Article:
Our class experimented with advertorials for the first time this week. We paired up with those creative advertising types and were given a client to write an advertorial.

What is an advertorial you may ask? It’s an advertisement disguised as a news story. GASP!

I entered the journalism world to tell stories. Real stories. When writing the copy for this advertorial, I struggled. I was spoon-fed information from a website, and essentially I didn’t feel like what was written was my words. These “stories” don’t tell both sides. It’s simply a fancy advertisement.

A journalist is trained to go out there and find the story that hasn’t been told before. I have a hard time believing that some journalists now need to write this type of stuff. If advertisers are interested in having this kind of copy in newspapers, I believe they should be writing it themselves.

Don’t get me wrong, I still understand why newspapers are looking for this kind of custom publishing. It brings in big bucks during a time of uncertainty. Desperate times call for desperate measures, and I believe this is print journalism’s way of trying to make up for loss revenue.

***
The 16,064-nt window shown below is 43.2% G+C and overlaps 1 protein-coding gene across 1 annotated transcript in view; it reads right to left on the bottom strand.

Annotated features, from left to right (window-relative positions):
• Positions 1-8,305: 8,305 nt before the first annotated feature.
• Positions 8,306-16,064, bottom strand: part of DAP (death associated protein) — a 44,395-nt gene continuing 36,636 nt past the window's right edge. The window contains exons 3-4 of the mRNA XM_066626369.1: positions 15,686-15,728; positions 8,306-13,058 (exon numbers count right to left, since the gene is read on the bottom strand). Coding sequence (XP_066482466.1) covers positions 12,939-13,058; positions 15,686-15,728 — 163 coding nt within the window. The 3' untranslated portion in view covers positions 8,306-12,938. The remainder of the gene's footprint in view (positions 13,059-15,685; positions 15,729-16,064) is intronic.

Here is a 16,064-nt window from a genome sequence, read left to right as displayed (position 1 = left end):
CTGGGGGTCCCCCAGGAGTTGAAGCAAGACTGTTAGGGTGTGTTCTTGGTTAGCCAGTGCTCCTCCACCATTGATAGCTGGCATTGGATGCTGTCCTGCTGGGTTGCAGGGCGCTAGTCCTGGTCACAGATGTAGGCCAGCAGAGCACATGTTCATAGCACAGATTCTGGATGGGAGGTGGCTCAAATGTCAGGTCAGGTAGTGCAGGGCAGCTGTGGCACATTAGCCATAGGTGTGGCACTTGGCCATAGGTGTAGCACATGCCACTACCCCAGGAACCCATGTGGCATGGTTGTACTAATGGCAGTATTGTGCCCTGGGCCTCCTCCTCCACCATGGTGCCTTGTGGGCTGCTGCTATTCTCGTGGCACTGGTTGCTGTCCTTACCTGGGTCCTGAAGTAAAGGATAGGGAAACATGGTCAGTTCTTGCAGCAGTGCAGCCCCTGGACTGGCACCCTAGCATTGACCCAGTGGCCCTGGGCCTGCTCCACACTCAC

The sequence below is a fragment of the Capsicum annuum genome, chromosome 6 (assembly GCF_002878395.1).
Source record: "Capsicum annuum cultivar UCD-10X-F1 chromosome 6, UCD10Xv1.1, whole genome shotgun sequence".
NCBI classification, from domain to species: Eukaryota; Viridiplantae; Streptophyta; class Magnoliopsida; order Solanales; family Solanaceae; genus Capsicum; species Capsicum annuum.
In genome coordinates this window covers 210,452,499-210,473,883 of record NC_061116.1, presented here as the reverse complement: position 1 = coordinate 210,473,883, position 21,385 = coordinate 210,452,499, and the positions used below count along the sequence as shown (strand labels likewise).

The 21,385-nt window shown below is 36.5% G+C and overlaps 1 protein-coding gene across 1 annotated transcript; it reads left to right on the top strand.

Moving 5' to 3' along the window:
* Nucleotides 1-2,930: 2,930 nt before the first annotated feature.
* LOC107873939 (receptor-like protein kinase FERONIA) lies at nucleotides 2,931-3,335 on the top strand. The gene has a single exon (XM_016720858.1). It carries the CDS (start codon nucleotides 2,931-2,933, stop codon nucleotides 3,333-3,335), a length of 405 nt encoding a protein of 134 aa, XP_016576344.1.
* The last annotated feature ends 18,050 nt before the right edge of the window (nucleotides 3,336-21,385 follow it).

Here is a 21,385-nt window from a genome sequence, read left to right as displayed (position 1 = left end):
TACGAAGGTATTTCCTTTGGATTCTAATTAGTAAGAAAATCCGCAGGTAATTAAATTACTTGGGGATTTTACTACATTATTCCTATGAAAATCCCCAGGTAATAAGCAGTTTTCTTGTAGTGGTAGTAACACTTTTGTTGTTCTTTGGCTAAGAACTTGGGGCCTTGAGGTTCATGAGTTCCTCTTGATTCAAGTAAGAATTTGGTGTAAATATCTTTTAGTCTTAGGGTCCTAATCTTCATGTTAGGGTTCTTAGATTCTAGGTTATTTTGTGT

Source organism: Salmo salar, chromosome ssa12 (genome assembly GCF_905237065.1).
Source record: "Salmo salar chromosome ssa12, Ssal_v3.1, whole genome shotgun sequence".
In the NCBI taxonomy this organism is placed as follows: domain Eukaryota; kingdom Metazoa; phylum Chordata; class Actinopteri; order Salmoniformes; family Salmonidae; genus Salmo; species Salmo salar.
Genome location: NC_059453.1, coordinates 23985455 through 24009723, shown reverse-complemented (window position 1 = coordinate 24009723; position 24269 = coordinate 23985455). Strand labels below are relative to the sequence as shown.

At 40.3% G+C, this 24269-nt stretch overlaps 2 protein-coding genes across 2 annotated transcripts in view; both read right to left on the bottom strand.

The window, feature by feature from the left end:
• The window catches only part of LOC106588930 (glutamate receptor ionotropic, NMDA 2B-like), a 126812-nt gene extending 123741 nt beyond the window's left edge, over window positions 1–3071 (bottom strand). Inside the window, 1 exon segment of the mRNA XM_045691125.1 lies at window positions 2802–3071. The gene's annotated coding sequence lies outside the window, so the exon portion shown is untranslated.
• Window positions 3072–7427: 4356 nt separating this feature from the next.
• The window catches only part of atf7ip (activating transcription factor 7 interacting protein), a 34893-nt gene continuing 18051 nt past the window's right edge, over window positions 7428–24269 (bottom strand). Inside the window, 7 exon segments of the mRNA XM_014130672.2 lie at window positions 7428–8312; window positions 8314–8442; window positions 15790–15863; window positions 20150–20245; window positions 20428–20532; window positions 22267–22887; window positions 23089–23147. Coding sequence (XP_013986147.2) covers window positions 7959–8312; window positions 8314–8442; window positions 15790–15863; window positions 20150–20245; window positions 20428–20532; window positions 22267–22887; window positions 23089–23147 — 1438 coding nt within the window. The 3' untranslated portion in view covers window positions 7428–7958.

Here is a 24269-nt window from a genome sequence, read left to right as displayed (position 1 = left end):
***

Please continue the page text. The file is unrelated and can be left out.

Custom publishing increases the size of a newspaper, still have “editorial” for people to read, but they also get paid to have it in there by advertisers. Honestly, it’s a win-win for everyone.

Custom publishing is a new trend, and it’s something that I as a young journalist will have to get used to. There isn’t a single job out there that people love everything about. We always need to grind something out that we don’t necessarily want to do, and for me, it seems like it’s going to be the advertorial.

One day, I might be thankful for it. Because while it probably won’t save the print business, it’s going to help sustain it and bring revenue to the newspaper.

Revenue for the newspaper = steady income for me.


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